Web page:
aesthetic intuition was an unconscious activity of the mind that led to conflicts between freedom and mechanism, and he regarded it as the pinnacle, the keystone of philosophy. Transcendental philosophy and the philosophy of nature were two sides of the same coin; the former ran from the I to nature, and the latter from nature to the I. Art ultimately reconciled the contrast between the self and nature by making the perceiving subject aware of the congruity of freedom, natural necessity, practice, and theory in an object of aesthetic intuition, namely, the work of art…Art was the only true organ and document of philosophy.

The so-called Enlightenment and its attendant philosophy of liberalism-cum-utilitarianism, sought to rid the world of myth and imagination. Mathematical facts, reductionist science seeking the singularity of all existence, the simple existence of human nature and its pursuit of bodily pleasure and elimination of harm, was what modernity had unleashed. Romanticism, then, was a pushback against this sterilizing and destructive intellectual disposition, but it also married itself with modernity’s overriding impulse of innovative newness and freedom, the byproducts of the upheavals of liberalism’s spirit: the scientific revolution.

In this brave new world of adventure, opportunity, and intellectual freedom—at least if one didn’t run afoul of the authorities as Fichte did—the Romantics emerged to offer up a new spirit of life through imagination and the lives they lived. If Romanticism could be characterized by a single word, it would be the philosophies of Fichte and Schelling in their respective understandings despite incongruencies between them: action. Humans and the nature of the cosmos are not static or rigid, not confined to fixed systems, but constantly acting, moving, and progressing. To what? The Romantics each had their say and were often contradicting each other. But that was another insight of the Romantics. Life is a contradiction. To embrace the contradiction is to embrace life. Life is contradictory or paradoxical action. Action is what mattered most.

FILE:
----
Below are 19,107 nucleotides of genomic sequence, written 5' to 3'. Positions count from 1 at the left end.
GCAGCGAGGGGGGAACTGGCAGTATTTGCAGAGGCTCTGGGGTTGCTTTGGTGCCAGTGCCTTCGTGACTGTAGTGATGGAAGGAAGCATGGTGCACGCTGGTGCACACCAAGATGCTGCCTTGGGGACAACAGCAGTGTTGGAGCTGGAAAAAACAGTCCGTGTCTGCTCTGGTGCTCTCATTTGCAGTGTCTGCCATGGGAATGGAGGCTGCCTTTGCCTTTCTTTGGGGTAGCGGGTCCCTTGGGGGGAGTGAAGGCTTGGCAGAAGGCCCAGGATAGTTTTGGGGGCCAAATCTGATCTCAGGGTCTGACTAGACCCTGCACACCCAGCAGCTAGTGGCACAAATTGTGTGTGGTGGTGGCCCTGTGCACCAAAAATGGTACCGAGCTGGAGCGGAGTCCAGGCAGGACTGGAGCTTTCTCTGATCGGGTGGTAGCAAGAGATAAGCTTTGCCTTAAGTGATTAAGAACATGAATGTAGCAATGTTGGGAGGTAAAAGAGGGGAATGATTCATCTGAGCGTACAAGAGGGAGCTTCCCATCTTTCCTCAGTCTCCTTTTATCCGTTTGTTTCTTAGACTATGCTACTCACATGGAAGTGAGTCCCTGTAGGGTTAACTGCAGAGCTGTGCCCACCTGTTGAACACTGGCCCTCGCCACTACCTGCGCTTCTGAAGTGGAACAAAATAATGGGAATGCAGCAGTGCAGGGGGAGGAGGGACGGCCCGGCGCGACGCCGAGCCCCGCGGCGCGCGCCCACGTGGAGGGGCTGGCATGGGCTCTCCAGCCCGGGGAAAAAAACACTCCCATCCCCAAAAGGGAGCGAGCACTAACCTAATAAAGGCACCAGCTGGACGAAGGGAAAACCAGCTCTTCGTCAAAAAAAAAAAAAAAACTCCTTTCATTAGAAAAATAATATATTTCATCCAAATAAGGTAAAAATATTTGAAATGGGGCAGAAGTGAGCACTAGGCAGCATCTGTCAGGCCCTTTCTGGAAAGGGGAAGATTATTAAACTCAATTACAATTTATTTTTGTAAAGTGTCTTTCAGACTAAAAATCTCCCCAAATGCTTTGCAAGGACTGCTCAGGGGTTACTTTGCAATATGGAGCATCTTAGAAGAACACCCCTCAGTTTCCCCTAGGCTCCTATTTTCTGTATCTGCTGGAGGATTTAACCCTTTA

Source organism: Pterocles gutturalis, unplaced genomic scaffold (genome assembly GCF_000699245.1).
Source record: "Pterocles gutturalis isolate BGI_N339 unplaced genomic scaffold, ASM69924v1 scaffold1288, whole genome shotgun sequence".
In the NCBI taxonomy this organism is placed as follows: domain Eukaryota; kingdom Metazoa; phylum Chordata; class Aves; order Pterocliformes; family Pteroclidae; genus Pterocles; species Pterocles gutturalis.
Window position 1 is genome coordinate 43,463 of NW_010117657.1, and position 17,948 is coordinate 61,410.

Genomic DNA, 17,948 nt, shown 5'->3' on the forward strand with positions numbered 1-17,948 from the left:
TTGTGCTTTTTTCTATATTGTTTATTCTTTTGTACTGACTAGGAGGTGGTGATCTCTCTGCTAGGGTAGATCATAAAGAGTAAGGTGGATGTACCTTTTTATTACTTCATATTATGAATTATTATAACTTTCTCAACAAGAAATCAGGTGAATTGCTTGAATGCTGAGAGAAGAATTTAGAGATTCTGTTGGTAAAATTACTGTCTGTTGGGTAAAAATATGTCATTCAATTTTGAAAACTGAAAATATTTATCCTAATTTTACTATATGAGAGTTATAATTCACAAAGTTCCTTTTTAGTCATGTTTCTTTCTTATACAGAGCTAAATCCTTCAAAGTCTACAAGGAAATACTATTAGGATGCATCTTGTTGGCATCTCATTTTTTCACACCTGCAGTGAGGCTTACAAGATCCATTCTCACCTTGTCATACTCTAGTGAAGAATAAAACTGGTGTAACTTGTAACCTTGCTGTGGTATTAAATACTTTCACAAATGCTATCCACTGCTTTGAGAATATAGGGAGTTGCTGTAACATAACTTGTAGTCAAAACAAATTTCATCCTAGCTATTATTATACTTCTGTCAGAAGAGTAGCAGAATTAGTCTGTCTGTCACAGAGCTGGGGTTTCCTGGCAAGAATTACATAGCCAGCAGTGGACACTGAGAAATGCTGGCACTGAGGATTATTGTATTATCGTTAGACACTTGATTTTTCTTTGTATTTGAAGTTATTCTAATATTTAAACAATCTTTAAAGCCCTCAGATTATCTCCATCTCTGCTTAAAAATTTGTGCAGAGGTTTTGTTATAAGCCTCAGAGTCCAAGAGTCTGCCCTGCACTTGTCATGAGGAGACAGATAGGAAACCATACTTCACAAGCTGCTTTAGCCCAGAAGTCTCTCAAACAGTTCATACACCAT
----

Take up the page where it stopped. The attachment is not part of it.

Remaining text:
Neumann retells the very active and contradictory lives of these energetic and enigmatic souls that ended up in Jena between 1795-1805, with the highlight being 1800. We meet a flush and beautiful woman, rumored to be a hussy and Jacobin, Caroline Böhmer-cum-Schlegel-cum-Schelling, imprisoned for politics and freed by an enraptured student ten years who younger (August Wilhelm Schlegel) on a second chance opportunity to reveal his devotion for her and win her heart that was initially rejected before being seduced by Friedrich Schelling and he by her. Meanwhile, a melancholic Friedrich Schlegel, trying to rescue “lagged” German literature, embraces his melancholia and bouts of romantic enthusiasm and depression to write Lucinde—his great romantic novel that foreshadows our own conceptions of love as mutual companionship, gender complementarianism, and constant erotic activity as the highest manifestation of loving devotion. Meanwhile, the “blowfly” Karl August Böttiger is sent to spy on our protagonists, always on the prowl for juicy details to feed the sensationalist press. (Nothing new under the sun after all.)